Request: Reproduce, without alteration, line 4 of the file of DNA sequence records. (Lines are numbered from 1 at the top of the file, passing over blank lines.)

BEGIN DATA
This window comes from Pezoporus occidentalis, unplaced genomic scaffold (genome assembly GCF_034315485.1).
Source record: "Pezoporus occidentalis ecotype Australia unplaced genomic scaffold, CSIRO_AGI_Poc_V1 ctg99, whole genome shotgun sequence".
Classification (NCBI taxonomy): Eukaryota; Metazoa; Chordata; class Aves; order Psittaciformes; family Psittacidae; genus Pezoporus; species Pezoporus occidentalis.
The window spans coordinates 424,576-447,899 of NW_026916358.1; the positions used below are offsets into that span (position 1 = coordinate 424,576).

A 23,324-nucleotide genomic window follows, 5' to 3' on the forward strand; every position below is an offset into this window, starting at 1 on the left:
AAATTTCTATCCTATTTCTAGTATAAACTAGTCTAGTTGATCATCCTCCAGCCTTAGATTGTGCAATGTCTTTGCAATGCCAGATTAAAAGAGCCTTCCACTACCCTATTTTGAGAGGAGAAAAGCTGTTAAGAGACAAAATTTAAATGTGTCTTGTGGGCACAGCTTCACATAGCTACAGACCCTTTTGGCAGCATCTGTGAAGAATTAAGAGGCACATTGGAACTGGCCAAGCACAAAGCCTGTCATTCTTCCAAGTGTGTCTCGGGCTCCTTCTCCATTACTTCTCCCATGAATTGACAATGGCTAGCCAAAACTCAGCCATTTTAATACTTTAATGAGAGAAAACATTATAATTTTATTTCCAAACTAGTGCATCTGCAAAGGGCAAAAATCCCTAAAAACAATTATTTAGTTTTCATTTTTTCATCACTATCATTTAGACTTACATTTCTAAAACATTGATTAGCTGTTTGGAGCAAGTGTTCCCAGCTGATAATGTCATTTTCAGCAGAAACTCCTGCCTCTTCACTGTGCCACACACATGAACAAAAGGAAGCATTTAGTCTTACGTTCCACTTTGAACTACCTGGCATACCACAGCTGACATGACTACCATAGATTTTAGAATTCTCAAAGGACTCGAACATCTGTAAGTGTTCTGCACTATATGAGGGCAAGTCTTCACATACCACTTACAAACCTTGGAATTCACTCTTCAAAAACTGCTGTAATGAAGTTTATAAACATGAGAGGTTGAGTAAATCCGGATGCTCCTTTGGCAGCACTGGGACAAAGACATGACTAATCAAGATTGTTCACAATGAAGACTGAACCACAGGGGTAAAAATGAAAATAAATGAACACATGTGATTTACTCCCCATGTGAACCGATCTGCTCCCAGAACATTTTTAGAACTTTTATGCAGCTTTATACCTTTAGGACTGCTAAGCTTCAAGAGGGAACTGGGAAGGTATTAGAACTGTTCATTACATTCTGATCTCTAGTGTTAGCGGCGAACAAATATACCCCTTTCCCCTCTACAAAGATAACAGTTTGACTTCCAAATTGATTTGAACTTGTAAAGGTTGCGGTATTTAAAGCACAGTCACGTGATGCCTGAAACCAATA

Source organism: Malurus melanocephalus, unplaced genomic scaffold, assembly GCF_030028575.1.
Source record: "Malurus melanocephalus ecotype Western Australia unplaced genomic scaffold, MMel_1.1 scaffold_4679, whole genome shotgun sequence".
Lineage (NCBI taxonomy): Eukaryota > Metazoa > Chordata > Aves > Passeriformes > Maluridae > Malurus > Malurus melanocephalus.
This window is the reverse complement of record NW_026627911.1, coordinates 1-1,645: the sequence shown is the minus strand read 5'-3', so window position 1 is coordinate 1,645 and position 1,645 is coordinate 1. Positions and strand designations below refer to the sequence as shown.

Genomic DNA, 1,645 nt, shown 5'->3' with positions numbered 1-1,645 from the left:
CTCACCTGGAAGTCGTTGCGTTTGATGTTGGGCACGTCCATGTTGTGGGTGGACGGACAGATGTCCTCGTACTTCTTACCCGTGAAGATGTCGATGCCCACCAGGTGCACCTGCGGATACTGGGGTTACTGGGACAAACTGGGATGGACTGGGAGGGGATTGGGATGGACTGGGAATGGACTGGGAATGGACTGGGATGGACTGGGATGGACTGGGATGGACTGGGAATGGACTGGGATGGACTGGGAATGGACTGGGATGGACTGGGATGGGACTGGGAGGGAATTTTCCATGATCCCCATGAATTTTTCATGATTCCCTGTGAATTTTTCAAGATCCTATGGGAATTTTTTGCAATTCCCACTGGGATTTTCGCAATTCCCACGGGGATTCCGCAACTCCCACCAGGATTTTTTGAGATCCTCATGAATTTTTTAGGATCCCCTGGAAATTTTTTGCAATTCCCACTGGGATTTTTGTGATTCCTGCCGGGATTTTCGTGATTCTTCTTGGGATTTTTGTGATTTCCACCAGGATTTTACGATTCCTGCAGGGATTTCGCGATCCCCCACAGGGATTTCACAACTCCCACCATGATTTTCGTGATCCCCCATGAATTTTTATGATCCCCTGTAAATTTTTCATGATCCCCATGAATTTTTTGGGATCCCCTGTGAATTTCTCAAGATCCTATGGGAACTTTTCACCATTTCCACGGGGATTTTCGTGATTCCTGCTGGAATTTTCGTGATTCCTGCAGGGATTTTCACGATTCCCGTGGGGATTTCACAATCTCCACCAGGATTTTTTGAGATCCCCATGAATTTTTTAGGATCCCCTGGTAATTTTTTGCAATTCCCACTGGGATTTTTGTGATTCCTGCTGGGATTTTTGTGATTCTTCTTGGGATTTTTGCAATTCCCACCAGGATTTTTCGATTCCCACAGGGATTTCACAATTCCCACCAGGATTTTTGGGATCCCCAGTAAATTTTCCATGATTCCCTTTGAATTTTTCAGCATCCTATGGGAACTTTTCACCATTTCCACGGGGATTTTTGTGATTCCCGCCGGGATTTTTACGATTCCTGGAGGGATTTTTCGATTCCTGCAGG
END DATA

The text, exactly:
The window spans coordinates 424,576-447,899 of NW_026916358.1; the positions used below are offsets into that span (position 1 = coordinate 424,576).